Our Opinion

January 29, 2014

A second judge for West Virginia’s 30th Judicial Circuit, as recently proposed by state Sen. H. Truman Chafin, D-Mingo, is an idea whose time we think has come.

In sponsoring a bill introduced last week in the state Senate, Chafin cited the “watchdog effect” that having two circuit judges could have in preventing political corruption like the federal charges that resulted in Mingo Circuit Judge Michael Thornsbury being forced to resign from the bench to be replaced by an interim circuit judge.

And we agree.

When the citizens of a county can’t expect justice from their courts, it is time to take extraordinary measures to prevent it from happening again. It is not enough to merely force a corrupt judge to step down, take his law license and convict him of crimes he has committed.

The people of Mingo County need to know that it won’t happen again, and having two judges who can keep an eye on each other’s cases for signs of potential judicial misconduct would be a welcome step in the right direction.

As Chafin said when he introduced the bill to create a second judgeship in the 30th circuit, “Our legal system is based on the principle that an independent, fair and competent judiciary will interpret and apply the laws that govern us fairly and impartially.

“There has been a complete breakdown of the judiciary system with MIchael Thornsbury sitting as the only judge in Mingo County,” the senator added.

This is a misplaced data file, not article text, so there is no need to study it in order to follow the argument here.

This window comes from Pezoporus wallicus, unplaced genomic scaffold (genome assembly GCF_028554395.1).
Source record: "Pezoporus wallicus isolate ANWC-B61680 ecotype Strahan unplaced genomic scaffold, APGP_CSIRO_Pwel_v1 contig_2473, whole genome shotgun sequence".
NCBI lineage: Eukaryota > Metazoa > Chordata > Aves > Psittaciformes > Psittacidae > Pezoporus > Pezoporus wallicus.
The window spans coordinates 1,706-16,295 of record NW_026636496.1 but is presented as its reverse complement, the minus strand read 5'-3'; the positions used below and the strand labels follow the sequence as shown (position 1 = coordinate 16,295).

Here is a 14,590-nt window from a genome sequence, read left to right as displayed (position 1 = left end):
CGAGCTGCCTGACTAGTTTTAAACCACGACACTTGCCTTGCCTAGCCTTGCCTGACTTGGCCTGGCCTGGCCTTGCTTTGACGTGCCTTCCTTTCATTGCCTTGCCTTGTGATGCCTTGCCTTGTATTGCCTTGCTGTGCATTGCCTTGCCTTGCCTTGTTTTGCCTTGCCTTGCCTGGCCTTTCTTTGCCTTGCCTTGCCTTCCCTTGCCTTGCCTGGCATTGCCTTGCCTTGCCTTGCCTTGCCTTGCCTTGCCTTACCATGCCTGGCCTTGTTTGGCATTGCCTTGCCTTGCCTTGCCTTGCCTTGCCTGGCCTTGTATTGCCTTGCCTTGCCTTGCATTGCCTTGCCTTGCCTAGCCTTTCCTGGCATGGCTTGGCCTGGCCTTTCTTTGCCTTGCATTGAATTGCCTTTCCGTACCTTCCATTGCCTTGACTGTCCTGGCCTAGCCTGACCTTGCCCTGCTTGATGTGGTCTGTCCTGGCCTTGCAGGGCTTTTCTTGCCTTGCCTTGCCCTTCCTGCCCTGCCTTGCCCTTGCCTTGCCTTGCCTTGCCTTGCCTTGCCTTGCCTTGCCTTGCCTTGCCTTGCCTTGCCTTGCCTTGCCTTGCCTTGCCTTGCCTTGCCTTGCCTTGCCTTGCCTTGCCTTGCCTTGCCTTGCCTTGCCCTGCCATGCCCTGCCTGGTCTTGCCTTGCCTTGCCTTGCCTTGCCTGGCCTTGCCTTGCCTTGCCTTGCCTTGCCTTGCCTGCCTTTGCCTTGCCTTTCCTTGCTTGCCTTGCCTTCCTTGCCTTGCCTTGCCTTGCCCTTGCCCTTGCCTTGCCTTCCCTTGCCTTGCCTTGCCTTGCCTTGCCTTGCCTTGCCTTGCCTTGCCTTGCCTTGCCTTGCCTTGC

If the citizens of Mingo County can’t trust their justice system to be fair and impartial, then who can they trust?

Not only did Thornsbury turn a blind eye to the political shenanigans that were going on under his nose, he was the leader, or one of the leaders, of a Democratic faction known as “Team Mingo,” and, as such became involved in various crimes, including acts of political corruption and attempts to cover them up.

Several officeholders representing that faction have been indicted on numerous federal charges and have been convicted, or are awaiting conviction, on those charges.

“Unfortunately,” Chafin said, Thornsbury and other officeholders who were members of Team Mingo, “failed to respect and honor their positions of trust.”

Booth Goodwin, U.S. Attorney for the Southern District of West Virginia, agrees with Chafin.

“Corruption is the biggest threat to democracy, and corruption was an epidemic in Mingo County,” Goodwin said.

In fact, creation of a second judgeship for the 30th Judicial Circuit is an idea whose time is overdue, as far as we’re concerned.

This is the second time Chafin has introduced a bill that would have put a second judge on the bench in the 30th Judicial Circuit.

The first time he introduced the bill, it was passed by the state Senate, only to be defeated in the House of Delegates.

The bill should be a slam-dunk simply from the perspective of fairness and caseload distribution, as Chafin has contended before.

Four of five judicial circuits bordering on the 30th have two judges, and three of those circuits consist of a single county, as does the 30th, including one, McDowell County, which has nearly 5,000 fewer residents, according to the latest available population estimates.

Any way you look at it, it seems that a bill to expand the number of judges in the 30th Judicial Circuit from one to two is an idea whose time is long overdue.

This time, not only the state Senate, but the House of Delegates, should pass this bill and the governor should sign it into law.

Anything less would be a license for the kind of political corruption that has occurred in Mingo County to persist.